Saturday, November 26, 2022

Why You Still Need A `Flu Buddy'


More than 32 million Americans live alone (see chart below), and while many of those are younger people who are waiting later to get married, a side effect of our longer lifespan and high divorce rate is that many of these single households are held by those over the age of 65.

Whether we live alone by choice or by happenstance, we all share a common vulnerability. If we get sick, or injured, there may be no one around to notice, or to help.

As a paramedic I saw a significant number of people who lived alone who either died, or spent miserable hours or even days incapacitated and unable to call for help, due to an illness or accident.

In addition to those living alone, there are millions of others who may be the only responsible adult in a household; single parents with small children, or the spouse, child, or companion of an adult who requires caretaking.  

One of the key messages of this blog over the past 17+ years has been the importance of having, and being, a `Flu' or `Disaster' Buddy; to prearrange with family, friends, or neighbors a mutual assistance agreement, where you would be there for them, and they for you, during an emergency. 

A few past blogs include:

Time To Line Up A `Flu Buddy'

In An Emergency, Who Has Your Back?

Even if you believe the pandemic threat to be largely over, we are in the midst of an early, and robust `flu season' (see CDC FluView Week 45: 30 States Reporting High or Very High ILI Activity)  which may worsen following the Thanksgiving holidays.

While we don't know how often it happens, some studies have suggested that COVID coinfections (with Influenza, RSV, Adenovirus, etc.) - may produce significantly higher mortality (see The Lancet: SARS-CoV-2 Co-infection With Influenza Viruses, RSV, or Adenoviruses) than from flu or COVID alone.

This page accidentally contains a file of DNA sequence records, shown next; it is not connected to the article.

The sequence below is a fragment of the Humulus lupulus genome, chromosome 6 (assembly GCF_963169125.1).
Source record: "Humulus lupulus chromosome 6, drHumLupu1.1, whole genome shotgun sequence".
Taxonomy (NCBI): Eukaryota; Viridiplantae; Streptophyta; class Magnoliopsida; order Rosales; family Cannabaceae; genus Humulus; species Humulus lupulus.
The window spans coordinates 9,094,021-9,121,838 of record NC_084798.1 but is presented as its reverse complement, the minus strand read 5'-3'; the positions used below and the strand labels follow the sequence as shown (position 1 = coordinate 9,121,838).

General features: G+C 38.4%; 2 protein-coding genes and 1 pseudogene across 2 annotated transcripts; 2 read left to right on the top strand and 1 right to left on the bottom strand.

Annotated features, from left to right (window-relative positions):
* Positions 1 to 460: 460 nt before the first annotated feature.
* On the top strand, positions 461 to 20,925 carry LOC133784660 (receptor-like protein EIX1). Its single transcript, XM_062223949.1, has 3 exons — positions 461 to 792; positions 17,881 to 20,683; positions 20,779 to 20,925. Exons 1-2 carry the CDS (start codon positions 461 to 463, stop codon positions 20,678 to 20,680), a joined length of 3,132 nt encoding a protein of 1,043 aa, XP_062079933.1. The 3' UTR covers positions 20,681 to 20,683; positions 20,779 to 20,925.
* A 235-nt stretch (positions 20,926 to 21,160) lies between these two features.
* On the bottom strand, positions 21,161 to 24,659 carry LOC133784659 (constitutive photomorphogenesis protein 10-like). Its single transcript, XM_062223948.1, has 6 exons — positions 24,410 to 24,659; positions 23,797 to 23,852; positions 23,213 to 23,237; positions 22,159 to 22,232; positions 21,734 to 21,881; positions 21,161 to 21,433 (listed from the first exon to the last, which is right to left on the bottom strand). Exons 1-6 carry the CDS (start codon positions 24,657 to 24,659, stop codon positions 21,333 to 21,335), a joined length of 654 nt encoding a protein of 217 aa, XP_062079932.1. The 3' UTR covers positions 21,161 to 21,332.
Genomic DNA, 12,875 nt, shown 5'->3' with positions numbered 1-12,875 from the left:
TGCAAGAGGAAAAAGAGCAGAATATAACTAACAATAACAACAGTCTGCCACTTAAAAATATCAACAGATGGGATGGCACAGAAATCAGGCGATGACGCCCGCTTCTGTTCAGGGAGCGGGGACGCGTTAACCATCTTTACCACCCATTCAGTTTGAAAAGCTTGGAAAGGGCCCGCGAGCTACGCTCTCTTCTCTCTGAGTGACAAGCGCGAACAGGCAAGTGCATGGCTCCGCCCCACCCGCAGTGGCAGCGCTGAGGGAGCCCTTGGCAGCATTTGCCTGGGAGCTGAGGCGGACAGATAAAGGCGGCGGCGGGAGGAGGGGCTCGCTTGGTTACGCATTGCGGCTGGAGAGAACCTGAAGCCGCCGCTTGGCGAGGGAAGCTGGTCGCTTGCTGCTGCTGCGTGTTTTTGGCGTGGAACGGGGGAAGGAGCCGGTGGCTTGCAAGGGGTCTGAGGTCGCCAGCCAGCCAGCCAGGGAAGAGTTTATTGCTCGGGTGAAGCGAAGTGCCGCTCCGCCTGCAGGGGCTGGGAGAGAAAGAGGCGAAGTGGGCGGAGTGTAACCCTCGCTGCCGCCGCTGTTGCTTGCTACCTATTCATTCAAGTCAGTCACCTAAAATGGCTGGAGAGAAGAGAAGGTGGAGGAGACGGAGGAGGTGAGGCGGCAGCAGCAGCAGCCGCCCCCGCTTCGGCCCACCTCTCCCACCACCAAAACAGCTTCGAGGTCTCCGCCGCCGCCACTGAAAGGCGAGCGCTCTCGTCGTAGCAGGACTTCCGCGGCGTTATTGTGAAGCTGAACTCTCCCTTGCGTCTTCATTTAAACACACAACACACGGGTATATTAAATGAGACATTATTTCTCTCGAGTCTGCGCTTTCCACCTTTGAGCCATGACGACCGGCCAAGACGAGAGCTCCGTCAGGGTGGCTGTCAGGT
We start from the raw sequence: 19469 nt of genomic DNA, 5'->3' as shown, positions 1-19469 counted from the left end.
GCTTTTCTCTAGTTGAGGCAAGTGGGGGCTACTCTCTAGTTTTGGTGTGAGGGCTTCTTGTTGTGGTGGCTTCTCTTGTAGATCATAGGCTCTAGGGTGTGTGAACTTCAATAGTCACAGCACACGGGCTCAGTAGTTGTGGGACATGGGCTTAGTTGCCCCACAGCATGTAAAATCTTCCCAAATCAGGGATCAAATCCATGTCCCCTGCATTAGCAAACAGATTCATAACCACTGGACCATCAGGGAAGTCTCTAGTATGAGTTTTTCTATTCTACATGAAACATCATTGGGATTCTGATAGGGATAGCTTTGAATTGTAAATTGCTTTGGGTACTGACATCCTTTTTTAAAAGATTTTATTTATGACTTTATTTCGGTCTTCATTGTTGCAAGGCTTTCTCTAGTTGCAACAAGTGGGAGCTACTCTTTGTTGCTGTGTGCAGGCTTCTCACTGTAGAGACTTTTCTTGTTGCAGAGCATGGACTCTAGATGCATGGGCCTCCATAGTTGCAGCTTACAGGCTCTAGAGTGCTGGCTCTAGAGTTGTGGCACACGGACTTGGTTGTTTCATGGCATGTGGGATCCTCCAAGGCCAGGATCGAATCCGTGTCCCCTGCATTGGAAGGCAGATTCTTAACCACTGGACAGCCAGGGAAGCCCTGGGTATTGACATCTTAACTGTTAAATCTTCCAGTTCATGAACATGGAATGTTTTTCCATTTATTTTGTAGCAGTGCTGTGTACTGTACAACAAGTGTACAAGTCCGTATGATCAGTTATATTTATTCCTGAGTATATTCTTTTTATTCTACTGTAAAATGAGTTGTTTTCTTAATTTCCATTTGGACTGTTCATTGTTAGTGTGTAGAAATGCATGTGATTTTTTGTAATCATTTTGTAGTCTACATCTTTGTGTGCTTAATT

My `flu buddy' and I have discussed the logistics of how we'll deal with this winter's epidemic. We'll stay in daily contact with one another by phone, if either of us run a fever, or develop other symptoms, we'll up that to a call twice a day.

Although we are both fully vaccinated against flu and COVID (including boosters), we won't unnecessarily expose each other to the virus. If either one of us were to become sick enough to require physical assistance - we'll do whatever is needed - but we'll use N95s and hand sanitizer for personal protection, and be as careful as we can.

The time to have this type of conversation with friends, relatives, and neighbors is now. If you don't feel comfortable actually caring for someone who is sick, you can at least promise to check on them daily, leave `care packages' at their front door, or even call an ambulance for them if necessary.

By `flu buddy' and I are also `disaster buddies', and over the past 5 years I've been forced to evacuate twice due to Hurricanes.  Both times my disaster/flu buddy took me (and my cat) in with no questions asked. 

It is a reciprocal arrangement, and over the years I've helped my buddy move, and rendered other assistance. 

While some people invest in a stockpile of freeze dried food, or buy the latest survival gadgets, and think themselves prepared . . . I can assure you that having people you can really depend on in an emergency is the greatest prep of all.